• cognitive impairment and memory problems

The symptoms of PSP gradually worsen over time. For instance, in the early stages, a person may suddenly lose balance while walking and fall over.

The mid-stages of the condition may cause them to have difficulty swallowing and moving their eyes in certain directions. In the latter stages, they may experience incontinence and require a feeding tube.

However, it is important to note that the rate of progression can vary from person to person.

The development of PSP has links to an excessive buildup of tau, a naturally occurring protein in the brain.

Tau usually breaks down before it reaches problematically high levels. However, people with PSP are unable to break it down typically, so the substance can accumulate and form tangles, or clumps, with neurons. These are the information messenger cells in the brain.

The amount and exact location of these clumps vary.

Although experts do not know the precise reason why PSP occurs, they know there is a link between the condition and certain genetic mutations. However, individuals do not inherit these mutations, so the condition likely does not run in families.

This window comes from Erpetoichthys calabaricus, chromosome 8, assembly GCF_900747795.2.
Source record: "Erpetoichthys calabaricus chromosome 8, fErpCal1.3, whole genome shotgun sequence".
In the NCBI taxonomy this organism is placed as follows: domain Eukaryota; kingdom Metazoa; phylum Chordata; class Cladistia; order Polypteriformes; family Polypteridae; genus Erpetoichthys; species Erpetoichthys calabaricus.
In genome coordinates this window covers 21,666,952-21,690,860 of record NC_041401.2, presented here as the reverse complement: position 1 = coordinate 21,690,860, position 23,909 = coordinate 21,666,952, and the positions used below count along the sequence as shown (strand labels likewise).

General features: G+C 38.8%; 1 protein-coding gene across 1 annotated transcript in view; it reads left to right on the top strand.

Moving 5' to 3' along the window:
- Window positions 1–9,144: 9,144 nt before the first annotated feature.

There is no definitive test for PSP, so doctors base the diagnosis on the pattern of a person’s symptoms. However, the wide range of possible PSP symptoms can make diagnosing the condition difficult, so it may take some time to reach a diagnosis.


Part of a doctor’s assessment involves ruling out other similar conditions such as Parkinson’s disease. A healthcare professional will also carry out a physical examination, as those with PSP would not have muscle weakness relating to the disease. They can use this exam to rule out a stroke, nutritional deficiency, or brain tumor.

Other tests a doctor may order include: